A “very busy” nurse at a nursing home in New Hope mistakenly administered a dose of oxycodone that was 20 times too strong and caused the death of a short-term resident, according to a state investigation released Tuesday.

The resident was found on the floor at North Ridge Health and Rehabilitation and was dead by the time paramedics arrived the morning of April 2, 2017, according to results of the state Health Department’s investigation.

Investigators faulted the facility, finding that North Ridge had no system to detect changes in how powerful painkillers and other high-risk medications are administered. The nurse also was blamed for giving the resident the wrong dosage.

The Health Department fined North Ridge an undisclosed amount, and the home made the required corrections in its medications procedures.

The Hennepin County medical examiner’s office identified the resident as Gary A. Schmidt, 53, of Plymouth.

“The whole situation is very less than satisfying,” said his daughter, Liz Schmidt, on Wednesday. “My dad should have walked out of that facility.”

The family’s attorney, Joel Smith, said Wednesday that the nurse “administered 30 milliliters instead of 30 milligrams. ... In other words, the nurse administered at least 20 times too much of the narcotic.”

Liz Schmidt said a nursing home employee called and told her of her father’s death that morning, but no one associated with North Ridge has contacted her since. “They won’t even talk to us, never received another call or a call back,” she said.

Smith said they’re “trying to resolve some issues” with the facility and its insurers. “But they’re dragging their feet on that.”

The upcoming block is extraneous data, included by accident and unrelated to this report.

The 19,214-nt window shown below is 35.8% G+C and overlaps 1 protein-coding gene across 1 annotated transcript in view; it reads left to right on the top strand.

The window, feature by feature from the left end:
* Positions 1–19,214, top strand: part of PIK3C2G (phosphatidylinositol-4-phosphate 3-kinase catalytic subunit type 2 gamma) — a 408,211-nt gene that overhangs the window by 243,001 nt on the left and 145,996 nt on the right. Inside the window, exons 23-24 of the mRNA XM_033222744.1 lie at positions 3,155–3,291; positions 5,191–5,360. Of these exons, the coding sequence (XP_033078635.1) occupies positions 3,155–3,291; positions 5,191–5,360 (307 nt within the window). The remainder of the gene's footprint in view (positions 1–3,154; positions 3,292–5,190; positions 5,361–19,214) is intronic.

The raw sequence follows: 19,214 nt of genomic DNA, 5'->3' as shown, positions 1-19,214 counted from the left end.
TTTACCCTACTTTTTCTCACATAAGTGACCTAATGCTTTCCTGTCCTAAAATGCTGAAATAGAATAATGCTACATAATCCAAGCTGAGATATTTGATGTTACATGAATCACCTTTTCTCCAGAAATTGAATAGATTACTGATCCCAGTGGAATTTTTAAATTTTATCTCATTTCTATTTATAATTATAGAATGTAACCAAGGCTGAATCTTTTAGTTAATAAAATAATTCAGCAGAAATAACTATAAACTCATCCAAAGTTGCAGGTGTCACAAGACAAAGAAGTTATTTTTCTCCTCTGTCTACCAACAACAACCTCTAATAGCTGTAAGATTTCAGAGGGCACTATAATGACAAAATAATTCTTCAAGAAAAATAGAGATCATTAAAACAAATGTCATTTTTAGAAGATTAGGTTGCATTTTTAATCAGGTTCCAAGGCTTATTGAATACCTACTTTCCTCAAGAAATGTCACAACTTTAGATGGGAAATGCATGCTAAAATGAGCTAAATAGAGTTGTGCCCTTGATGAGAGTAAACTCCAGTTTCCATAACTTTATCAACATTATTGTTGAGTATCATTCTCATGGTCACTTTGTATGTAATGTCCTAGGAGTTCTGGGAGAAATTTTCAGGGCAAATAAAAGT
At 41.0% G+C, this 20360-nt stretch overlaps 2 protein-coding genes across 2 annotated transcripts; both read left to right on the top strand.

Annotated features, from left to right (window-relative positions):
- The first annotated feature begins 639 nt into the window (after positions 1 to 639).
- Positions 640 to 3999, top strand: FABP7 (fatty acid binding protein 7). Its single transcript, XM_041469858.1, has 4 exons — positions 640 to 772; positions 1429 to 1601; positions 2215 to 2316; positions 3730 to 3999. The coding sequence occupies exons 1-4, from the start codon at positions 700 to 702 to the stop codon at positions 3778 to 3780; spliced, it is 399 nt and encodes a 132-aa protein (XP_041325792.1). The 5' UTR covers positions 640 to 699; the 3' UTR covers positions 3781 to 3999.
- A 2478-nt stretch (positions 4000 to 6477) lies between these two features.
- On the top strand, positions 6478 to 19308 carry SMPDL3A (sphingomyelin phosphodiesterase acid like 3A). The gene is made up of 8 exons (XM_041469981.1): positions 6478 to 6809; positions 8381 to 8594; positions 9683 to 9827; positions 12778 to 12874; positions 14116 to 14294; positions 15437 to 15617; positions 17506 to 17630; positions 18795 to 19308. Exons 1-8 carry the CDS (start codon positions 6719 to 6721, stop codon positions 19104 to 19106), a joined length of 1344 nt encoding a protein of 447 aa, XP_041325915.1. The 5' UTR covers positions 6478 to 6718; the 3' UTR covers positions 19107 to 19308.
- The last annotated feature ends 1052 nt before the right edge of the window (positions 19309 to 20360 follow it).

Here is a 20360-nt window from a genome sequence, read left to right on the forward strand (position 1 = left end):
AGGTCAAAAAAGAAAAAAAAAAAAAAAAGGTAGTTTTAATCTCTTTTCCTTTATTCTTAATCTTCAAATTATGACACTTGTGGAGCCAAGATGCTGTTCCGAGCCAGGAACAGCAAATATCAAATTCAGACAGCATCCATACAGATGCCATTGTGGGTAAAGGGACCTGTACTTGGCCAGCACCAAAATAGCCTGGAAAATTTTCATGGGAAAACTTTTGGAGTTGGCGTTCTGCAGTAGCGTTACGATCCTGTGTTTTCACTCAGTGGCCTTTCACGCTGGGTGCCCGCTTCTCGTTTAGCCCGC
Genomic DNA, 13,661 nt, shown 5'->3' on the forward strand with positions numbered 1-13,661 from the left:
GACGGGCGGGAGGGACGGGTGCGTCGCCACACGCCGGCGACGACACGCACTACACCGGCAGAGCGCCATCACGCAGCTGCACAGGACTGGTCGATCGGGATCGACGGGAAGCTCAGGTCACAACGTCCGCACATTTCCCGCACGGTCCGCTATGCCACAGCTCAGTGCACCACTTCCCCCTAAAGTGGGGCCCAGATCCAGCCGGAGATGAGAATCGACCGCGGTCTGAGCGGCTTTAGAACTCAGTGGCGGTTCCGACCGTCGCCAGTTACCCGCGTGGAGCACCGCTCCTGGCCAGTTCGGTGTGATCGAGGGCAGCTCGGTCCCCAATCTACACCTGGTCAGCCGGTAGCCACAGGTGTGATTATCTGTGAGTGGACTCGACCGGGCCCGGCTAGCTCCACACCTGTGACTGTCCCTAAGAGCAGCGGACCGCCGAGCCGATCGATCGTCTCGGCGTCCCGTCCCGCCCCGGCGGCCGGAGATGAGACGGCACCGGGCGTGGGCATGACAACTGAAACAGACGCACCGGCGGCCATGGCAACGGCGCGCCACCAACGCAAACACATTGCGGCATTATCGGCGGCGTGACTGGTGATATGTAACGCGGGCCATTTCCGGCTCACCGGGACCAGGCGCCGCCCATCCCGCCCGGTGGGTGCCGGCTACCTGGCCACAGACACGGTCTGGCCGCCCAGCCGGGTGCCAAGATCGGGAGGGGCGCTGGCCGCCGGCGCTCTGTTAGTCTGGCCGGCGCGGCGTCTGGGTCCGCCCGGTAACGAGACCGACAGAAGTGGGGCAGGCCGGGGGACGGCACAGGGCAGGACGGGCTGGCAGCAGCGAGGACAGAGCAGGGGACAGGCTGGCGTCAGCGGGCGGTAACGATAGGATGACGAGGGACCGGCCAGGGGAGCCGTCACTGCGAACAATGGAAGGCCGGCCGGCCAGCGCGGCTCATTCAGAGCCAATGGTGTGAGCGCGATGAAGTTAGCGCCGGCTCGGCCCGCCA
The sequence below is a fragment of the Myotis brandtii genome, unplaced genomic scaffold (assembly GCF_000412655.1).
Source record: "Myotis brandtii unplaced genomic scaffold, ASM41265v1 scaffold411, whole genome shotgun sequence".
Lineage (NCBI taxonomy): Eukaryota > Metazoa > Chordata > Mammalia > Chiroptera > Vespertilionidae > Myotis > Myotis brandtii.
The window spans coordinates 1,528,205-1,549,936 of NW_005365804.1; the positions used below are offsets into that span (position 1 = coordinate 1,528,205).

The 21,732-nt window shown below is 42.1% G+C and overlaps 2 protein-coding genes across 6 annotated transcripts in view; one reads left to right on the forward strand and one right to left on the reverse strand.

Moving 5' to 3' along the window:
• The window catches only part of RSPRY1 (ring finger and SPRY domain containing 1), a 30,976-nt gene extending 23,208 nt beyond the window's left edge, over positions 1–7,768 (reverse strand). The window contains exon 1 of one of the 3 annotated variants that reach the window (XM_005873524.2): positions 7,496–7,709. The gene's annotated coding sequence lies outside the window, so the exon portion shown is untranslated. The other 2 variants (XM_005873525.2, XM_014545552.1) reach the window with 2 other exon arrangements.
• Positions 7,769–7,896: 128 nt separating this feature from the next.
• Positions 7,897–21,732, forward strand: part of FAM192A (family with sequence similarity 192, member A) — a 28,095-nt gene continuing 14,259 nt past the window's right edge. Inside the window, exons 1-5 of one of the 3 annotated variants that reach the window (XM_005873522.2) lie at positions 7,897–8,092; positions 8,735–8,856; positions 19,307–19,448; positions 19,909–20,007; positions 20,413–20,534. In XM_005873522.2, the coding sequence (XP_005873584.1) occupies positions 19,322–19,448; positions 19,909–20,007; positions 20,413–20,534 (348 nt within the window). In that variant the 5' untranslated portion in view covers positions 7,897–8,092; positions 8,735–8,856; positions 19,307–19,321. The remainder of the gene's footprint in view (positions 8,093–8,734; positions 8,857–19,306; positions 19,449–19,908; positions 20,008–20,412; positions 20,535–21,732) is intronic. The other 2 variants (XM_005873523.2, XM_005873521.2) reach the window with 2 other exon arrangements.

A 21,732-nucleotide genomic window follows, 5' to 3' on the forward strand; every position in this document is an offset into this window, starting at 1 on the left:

The attorney said a lawsuit is possible “soon” against the home or its for-profit parent, Florida-based Mission Health.

North Ridge Administrator Diane Willette called Schmidt’s death “a tragic accident, and we dealt with it swiftly,” and cooperated with authorities.

Willette added that she is “confident that we have systems in place to help prevent something like this from ever occurring again.”

The administrator declined to say whether the nurse still works at North Ridge or faced any discipline for her role in Schmidt’s overdose.

Schmidt was in North Ridge for short-term rehabilitation while receiving chemotherapy and radiation for cancer and treatment for chronic pain and chronic obstructive pulmonary disease, the state report read.

In an interview with a state investigator five days after the overdose, the nurse said “she did not verify the concentration and dose of the oxycodone administered because she was very busy with multiple patients.”

Schmidt received the deadly dose about 2 a.m. after reporting pain at 10 on a scale of zero to 10, the report read. About 4 a.m. the nurse looked in on him, and he appeared to be sleeping.

A different nurse discovered Schmidt on the floor shortly before 7:30 a.m. Resuscitation efforts failed.